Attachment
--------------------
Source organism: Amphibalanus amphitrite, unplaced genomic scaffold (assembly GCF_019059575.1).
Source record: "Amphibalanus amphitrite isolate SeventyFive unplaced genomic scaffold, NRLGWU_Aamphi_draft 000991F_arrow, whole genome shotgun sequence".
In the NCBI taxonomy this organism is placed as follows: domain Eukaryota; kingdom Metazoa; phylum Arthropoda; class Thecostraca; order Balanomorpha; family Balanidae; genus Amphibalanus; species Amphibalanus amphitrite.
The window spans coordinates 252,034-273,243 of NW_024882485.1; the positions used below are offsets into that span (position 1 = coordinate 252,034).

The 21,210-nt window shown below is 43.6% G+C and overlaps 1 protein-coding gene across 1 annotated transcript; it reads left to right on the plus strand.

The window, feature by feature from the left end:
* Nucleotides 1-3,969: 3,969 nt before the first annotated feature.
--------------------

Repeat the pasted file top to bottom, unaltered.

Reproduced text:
Source organism: Amphibalanus amphitrite, unplaced genomic scaffold (assembly GCF_019059575.1).
Source record: "Amphibalanus amphitrite isolate SeventyFive unplaced genomic scaffold, NRLGWU_Aamphi_draft 000991F_arrow, whole genome shotgun sequence".
In the NCBI taxonomy this organism is placed as follows: domain Eukaryota; kingdom Metazoa; phylum Arthropoda; class Thecostraca; order Balanomorpha; family Balanidae; genus Amphibalanus; species Amphibalanus amphitrite.
The window spans coordinates 252,034-273,243 of NW_024882485.1; the positions used below are offsets into that span (position 1 = coordinate 252,034).

The 21,210-nt window shown below is 43.6% G+C and overlaps 1 protein-coding gene across 1 annotated transcript; it reads left to right on the plus strand.

The window, feature by feature from the left end:
* Nucleotides 1-3,969: 3,969 nt before the first annotated feature.